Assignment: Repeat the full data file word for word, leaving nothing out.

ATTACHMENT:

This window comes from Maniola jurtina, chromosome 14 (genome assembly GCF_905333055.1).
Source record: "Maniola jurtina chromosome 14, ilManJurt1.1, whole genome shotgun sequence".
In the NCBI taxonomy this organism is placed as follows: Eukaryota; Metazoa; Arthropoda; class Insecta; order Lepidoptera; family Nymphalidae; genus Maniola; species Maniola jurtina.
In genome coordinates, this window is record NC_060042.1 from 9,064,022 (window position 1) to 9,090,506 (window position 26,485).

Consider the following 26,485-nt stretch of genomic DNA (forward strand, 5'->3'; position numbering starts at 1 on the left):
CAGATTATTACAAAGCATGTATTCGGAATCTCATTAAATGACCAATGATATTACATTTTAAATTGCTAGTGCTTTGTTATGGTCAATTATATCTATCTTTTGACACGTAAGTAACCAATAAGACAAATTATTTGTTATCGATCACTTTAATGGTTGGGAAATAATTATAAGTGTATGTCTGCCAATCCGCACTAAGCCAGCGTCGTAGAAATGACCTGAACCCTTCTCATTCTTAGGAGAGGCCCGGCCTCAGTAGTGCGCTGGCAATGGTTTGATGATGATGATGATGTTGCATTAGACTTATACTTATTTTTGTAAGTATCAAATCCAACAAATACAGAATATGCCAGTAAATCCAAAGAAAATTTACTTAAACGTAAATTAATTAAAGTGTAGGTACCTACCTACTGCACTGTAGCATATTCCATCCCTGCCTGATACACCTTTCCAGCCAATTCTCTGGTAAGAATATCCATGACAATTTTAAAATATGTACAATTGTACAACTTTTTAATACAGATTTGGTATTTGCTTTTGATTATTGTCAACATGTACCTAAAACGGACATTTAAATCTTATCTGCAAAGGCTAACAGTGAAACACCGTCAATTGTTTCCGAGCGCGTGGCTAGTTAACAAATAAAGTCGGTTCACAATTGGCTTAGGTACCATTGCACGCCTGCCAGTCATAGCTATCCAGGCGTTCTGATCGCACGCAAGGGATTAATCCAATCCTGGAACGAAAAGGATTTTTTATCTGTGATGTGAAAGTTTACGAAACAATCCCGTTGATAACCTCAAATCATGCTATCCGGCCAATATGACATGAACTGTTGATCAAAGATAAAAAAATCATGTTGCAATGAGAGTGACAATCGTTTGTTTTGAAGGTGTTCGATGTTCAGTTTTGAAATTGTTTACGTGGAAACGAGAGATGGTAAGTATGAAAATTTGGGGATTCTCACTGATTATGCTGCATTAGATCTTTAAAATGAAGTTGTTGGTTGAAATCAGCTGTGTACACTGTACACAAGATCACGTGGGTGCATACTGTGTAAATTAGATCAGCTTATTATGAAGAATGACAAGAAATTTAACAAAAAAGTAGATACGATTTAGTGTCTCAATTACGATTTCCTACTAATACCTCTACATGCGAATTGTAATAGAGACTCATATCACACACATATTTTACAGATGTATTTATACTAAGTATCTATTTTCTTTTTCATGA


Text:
This window comes from Maniola jurtina, chromosome 14 (genome assembly GCF_905333055.1).
Source record: "Maniola jurtina chromosome 14, ilManJurt1.1, whole genome shotgun sequence".
In the NCBI taxonomy this organism is placed as follows: Eukaryota; Metazoa; Arthropoda; class Insecta; order Lepidoptera; family Nymphalidae; genus Maniola; species Maniola jurtina.
In genome coordinates, this window is record NC_060042.1 from 9,064,022 (window position 1) to 9,090,506 (window position 26,485).

Consider the following 26,485-nt stretch of genomic DNA (forward strand, 5'->3'; position numbering starts at 1 on the left):
CAGATTATTACAAAGCATGTATTCGGAATCTCATTAAATGACCAATGATATTACATTTTAAATTGCTAGTGCTTTGTTATGGTCAATTATATCTATCTTTTGACACGTAAGTAACCAATAAGACAAATTATTTGTTATCGATCACTTTAATGGTTGGGAAATAATTATAAGTGTATGTCTGCCAATCCGCACTAAGCCAGCGTCGTAGAAATGACCTGAACCCTTCTCATTCTTAGGAGAGGCCCGGCCTCAGTAGTGCGCTGGCAATGGTTTGATGATGATGATGATGTTGCATTAGACTTATACTTATTTTTGTAAGTATCAAATCCAACAAATACAGAATATGCCAGTAAATCCAAAGAAAATTTACTTAAACGTAAATTAATTAAAGTGTAGGTACCTACCTACTGCACTGTAGCATATTCCATCCCTGCCTGATACACCTTTCCAGCCAATTCTCTGGTAAGAATATCCATGACAATTTTAAAATATGTACAATTGTACAACTTTTTAATACAGATTTGGTATTTGCTTTTGATTATTGTCAACATGTACCTAAAACGGACATTTAAATCTTATCTGCAAAGGCTAACAGTGAAACACCGTCAATTGTTTCCGAGCGCGTGGCTAGTTAACAAATAAAGTCGGTTCACAATTGGCTTAGGTACCATTGCACGCCTGCCAGTCATAGCTATCCAGGCGTTCTGATCGCACGCAAGGGATTAATCCAATCCTGGAACGAAAAGGATTTTTTATCTGTGATGTGAAAGTTTACGAAACAATCCCGTTGATAACCTCAAATCATGCTATCCGGCCAATATGACATGAACTGTTGATCAAAGATAAAAAAATCATGTTGCAATGAGAGTGACAATCGTTTGTTTTGAAGGTGTTCGATGTTCAGTTTTGAAATTGTTTACGTGGAAACGAGAGATGGTAAGTATGAAAATTTGGGGATTCTCACTGATTATGCTGCATTAGATCTTTAAAATGAAGTTGTTGGTTGAAATCAGCTGTGTACACTGTACACAAGATCACGTGGGTGCATACTGTGTAAATTAGATCAGCTTATTATGAAGAATGACAAGAAATTTAACAAAAAAGTAGATACGATTTAGTGTCTCAATTACGATTTCCTACTAATACCTCTACATGCGAATTGTAATAGAGACTCATATCACACACATATTTTACAGATGTATTTATACTAAGTATCTATTTTCTTTTTCATGA